Men's Health Week 14th-20th June - How do we move forward in construction?
As has always been the case, employers have a legal duty to protect workers from harm at work by doing risk assessment and acting on it. The earlier a problem is tackled the less impact it will have on workers and business.
So what are the key health considerations for the construction sector?
Stress, depression, and anxiety are the second biggest cause of work-related ill health in the construction industry. Recognising the signs of stress will help employers to take steps to prevent, reduce, and manage stress in the workplace.
If you already have a risk assessment in place, consider whether you need to re-assess the situation due to changes and challenges brought about by covid-19. Social distancing, working from home (where possible) and all the other safeguards that have been put in place may have changed or created new stress.
Starting the conversation is an important first step in preventing issues. The Construction Stress Talking Toolkit is aimed at small businesses with a regular workforce (employed and contracted) who want to start looking at this issue. It will also help site managers wanting to identify project-specific issues.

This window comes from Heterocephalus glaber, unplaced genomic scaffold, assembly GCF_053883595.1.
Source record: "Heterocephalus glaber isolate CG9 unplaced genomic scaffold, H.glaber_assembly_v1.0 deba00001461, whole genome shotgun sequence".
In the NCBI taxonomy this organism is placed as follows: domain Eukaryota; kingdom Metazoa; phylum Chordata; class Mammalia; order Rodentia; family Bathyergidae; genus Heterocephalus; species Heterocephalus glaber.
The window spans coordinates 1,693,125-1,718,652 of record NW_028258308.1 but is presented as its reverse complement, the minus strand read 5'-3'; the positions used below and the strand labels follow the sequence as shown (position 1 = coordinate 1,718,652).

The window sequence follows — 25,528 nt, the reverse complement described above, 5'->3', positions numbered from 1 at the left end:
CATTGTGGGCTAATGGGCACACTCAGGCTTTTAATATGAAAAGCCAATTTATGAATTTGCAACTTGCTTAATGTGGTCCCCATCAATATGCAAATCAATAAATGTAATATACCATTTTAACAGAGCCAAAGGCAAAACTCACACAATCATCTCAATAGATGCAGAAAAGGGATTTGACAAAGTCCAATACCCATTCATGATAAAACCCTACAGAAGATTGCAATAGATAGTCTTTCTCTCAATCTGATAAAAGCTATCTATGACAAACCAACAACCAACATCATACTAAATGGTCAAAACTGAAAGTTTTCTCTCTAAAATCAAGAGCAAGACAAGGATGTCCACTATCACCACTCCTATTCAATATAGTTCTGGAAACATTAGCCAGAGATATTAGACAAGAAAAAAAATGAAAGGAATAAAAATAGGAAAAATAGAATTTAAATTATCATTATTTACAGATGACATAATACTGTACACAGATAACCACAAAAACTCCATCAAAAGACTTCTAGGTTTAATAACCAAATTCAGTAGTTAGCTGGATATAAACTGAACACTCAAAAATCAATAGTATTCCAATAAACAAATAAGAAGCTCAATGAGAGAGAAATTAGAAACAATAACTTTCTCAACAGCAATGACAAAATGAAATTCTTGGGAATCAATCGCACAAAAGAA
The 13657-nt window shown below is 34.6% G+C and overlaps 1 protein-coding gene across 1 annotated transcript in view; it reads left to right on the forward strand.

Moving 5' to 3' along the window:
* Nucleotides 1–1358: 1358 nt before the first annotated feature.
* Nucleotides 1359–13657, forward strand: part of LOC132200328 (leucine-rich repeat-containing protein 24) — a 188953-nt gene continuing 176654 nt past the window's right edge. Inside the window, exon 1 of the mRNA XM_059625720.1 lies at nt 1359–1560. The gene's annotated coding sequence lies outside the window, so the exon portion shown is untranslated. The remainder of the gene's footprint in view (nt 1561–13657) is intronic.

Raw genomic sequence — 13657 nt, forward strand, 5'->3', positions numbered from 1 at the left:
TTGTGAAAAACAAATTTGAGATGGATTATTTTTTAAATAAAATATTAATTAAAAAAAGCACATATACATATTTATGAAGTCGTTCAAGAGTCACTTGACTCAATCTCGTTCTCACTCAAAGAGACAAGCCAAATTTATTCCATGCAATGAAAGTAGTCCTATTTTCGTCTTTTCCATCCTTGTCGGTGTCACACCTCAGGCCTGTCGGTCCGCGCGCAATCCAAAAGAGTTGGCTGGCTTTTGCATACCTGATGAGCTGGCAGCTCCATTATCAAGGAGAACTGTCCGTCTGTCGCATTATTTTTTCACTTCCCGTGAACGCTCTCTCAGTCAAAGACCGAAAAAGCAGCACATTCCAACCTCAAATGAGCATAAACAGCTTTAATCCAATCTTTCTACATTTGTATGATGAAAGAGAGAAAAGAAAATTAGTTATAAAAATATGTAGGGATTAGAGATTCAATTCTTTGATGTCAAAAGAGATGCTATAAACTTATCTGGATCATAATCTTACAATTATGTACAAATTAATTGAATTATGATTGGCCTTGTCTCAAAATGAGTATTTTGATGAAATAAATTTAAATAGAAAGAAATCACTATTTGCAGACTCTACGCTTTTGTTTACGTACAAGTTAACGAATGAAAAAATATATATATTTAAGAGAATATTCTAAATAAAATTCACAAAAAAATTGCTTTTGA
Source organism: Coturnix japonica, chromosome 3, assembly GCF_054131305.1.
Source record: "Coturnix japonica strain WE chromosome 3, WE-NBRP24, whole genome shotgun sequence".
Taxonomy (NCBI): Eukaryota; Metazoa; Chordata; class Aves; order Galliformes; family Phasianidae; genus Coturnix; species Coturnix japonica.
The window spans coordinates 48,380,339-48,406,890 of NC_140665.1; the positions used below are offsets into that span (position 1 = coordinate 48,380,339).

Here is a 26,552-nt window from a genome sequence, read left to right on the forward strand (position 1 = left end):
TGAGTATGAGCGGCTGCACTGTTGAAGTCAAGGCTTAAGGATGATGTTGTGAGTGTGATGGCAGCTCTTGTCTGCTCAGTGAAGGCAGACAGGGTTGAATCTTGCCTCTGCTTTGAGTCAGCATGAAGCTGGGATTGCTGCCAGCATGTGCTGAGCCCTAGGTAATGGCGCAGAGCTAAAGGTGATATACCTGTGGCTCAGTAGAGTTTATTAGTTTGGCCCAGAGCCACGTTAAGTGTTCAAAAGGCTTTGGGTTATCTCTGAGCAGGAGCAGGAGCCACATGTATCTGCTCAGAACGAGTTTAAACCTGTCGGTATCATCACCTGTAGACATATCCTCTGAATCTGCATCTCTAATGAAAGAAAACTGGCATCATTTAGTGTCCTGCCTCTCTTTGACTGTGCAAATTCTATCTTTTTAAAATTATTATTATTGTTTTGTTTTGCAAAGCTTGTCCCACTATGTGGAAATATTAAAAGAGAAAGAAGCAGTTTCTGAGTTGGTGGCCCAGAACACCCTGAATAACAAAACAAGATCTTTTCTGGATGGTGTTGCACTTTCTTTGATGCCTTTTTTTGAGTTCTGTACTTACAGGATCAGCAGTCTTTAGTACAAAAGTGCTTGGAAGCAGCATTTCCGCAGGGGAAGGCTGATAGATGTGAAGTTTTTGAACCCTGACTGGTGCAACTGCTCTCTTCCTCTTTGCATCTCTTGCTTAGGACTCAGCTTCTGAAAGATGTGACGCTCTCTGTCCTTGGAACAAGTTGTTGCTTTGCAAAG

Download the toolkit here for practical step-by-step guidance on how to begin and structure those difficult conversations.
Moving and handling materials
Pain and strain shouldn’t be a part of work. If your workers lift and carry materials as part of their job they could be at increased risk of musculoskeletal disorders (MSDs). These include pain in the back, neck, arms, or legs, which can develop over a period of time.
Workers in construction are some of the most at risk, but there are things employers and workers can do such as planning ahead to deliver materials closer to where they’re needed, reducing loads and using equipment and lifting aids to reduce the strain.
Preventing lung damage
Last year in the UK, 12,000 people died from lung diseases estimated to be linked to past exposure from work in a range of sectors. Breathing in certain gases, fumes, vapours, and dusts on site can cause serious, long-term lung damage. The construction industry is a high-risk sector.
Check that the risk assessment control measures you have in place at work are effective to protect against work-related lung diseases such as asbestosis, silicosis, asthma, chronic obstructive pulmonary disease (COPD), and lung cancer. These diseases cause severe, often incurable, health problems if the risks are not managed.